What Is A Modern Classroom?
I could simply start out and end with the statement that no one really knows what a modern classroom is, because we haven’t really seen one, yet. But that would be a bit over the top, and possibly a bit negative as well. It might also be a disappointment for those, who think they know. It is true, though that most classrooms, today, are still structured as they were in the last century. It is also safe to say that the classrooms of today are spitting images of the classrooms of the 1990s, although some of the technology has changed. You probably won’t find a teacher facing the class over an overhead projector burning brightly in a darkened room, but you may find a teacher with back to students in front of a whiteboard, projection screen, or dry erase board. To be fair, we haven’t moved too far from front of the room chalkboards and clapping erasers when it comes to teaching kids.
1990s all over again
It is also difficult to note any differences from the PowerPoint style presentations teachers and students did in the 1990s, and those very similar presentations, today. We’ve become stuck, to a certain extent, in what worked then, and so easily seems to work now. And because it is so easy, we have continued to do the same things. It’s a safe and understandable position. In education, and especially in education technology, we hedge on the safe and familiar side of things. Unfortunately, this view of the classroom, or learning space, is one that is and remains stagnant. Now, that would have been OK in the 1990s, because those ideas were fresh, but it isn’t OK, today, where most students already know so many digital tools and solutions, as well as their value to accomplish tasks, far beyond media enjoyment.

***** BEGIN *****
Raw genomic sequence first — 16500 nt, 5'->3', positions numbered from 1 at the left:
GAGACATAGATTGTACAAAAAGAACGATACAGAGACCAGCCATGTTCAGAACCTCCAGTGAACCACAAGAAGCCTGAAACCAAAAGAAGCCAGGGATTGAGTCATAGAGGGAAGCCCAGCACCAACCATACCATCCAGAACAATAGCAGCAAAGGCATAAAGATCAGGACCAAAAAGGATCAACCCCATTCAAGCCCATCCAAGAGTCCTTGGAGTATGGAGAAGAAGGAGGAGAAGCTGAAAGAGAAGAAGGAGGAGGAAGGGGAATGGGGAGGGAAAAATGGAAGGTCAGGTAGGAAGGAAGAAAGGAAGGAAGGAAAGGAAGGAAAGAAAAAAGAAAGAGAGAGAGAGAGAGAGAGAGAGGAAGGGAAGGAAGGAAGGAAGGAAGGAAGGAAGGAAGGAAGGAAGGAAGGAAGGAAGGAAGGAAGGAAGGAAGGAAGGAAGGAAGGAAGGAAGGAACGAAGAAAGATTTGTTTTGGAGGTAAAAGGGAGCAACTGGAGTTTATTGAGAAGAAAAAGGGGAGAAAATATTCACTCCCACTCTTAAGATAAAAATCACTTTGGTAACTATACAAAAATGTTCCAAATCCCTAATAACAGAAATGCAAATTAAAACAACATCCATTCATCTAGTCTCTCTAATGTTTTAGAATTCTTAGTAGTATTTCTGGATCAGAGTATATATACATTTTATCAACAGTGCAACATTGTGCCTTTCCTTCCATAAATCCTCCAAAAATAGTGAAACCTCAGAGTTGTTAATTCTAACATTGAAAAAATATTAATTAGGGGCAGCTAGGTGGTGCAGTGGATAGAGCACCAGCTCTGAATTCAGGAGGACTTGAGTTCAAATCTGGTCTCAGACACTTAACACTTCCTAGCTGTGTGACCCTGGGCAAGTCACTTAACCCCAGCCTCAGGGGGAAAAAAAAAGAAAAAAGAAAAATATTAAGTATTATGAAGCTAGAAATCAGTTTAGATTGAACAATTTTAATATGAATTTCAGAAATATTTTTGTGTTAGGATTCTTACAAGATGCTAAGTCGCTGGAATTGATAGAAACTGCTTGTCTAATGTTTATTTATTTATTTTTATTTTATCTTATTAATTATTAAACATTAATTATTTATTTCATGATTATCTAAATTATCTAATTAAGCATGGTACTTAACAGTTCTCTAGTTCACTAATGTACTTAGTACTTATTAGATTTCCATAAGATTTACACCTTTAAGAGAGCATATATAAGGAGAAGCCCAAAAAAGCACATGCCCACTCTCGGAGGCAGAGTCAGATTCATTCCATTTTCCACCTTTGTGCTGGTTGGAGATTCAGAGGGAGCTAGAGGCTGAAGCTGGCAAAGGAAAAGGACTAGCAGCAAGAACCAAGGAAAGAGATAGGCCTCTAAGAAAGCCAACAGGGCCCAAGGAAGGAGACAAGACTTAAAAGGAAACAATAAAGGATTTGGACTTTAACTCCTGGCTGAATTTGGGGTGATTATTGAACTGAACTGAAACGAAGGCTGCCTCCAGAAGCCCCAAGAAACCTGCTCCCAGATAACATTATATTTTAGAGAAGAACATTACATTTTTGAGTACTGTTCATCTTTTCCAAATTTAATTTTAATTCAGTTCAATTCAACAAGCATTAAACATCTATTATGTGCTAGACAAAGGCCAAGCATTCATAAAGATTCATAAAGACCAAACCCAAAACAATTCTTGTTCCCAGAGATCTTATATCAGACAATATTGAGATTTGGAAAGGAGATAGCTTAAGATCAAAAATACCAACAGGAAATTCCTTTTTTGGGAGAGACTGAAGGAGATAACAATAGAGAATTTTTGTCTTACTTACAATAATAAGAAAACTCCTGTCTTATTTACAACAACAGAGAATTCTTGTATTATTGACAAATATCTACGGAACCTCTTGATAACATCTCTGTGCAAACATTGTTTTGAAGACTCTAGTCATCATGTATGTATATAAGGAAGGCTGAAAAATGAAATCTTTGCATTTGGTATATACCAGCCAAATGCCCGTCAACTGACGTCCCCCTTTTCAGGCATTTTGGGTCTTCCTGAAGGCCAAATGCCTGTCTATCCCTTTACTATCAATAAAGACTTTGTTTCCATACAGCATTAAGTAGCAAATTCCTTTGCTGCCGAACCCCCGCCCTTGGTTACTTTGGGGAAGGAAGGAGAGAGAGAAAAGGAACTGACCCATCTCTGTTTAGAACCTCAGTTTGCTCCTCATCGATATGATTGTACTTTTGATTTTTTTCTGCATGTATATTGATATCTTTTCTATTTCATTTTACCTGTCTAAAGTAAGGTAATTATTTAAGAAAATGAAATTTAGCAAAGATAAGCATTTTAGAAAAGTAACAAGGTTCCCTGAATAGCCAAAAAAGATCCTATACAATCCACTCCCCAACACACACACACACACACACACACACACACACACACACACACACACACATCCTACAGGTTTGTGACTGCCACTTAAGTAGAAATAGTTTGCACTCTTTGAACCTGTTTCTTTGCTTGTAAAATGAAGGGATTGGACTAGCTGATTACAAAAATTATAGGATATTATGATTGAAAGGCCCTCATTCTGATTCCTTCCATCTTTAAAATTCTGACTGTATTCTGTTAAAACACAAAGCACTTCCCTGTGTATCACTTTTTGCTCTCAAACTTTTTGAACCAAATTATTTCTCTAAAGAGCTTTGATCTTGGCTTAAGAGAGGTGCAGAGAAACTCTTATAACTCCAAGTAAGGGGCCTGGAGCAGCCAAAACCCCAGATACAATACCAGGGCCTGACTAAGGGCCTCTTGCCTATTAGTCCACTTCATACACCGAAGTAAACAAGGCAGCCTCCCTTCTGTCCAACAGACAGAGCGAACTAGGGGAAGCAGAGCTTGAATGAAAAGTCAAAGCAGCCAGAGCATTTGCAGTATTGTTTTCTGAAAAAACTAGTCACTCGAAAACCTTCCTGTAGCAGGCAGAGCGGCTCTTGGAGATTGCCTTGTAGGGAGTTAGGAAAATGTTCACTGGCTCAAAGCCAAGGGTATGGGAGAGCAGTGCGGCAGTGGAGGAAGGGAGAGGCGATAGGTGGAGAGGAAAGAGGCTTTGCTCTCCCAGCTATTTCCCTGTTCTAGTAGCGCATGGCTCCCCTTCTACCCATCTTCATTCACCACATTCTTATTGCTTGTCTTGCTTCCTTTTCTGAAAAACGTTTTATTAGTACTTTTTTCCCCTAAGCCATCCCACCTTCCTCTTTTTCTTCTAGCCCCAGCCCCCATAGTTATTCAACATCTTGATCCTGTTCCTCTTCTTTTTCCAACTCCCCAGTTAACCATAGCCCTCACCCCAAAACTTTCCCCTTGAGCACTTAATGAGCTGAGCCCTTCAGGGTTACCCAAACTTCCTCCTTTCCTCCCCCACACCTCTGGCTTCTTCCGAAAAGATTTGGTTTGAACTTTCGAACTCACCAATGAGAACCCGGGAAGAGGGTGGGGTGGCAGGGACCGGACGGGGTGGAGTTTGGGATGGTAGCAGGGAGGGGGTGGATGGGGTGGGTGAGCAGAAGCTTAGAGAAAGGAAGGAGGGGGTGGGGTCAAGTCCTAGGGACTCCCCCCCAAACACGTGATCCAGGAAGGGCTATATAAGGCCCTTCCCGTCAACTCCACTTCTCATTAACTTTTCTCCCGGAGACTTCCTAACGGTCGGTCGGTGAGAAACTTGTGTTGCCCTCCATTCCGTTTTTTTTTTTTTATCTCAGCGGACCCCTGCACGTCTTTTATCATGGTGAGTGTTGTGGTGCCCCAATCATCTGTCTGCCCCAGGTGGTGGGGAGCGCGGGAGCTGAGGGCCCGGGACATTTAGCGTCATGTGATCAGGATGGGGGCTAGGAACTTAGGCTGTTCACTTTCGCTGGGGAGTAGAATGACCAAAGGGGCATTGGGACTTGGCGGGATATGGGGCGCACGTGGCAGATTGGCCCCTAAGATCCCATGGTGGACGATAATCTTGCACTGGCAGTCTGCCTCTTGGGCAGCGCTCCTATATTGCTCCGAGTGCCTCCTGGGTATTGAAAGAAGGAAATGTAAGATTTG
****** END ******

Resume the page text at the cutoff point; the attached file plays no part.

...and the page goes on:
This century and beyond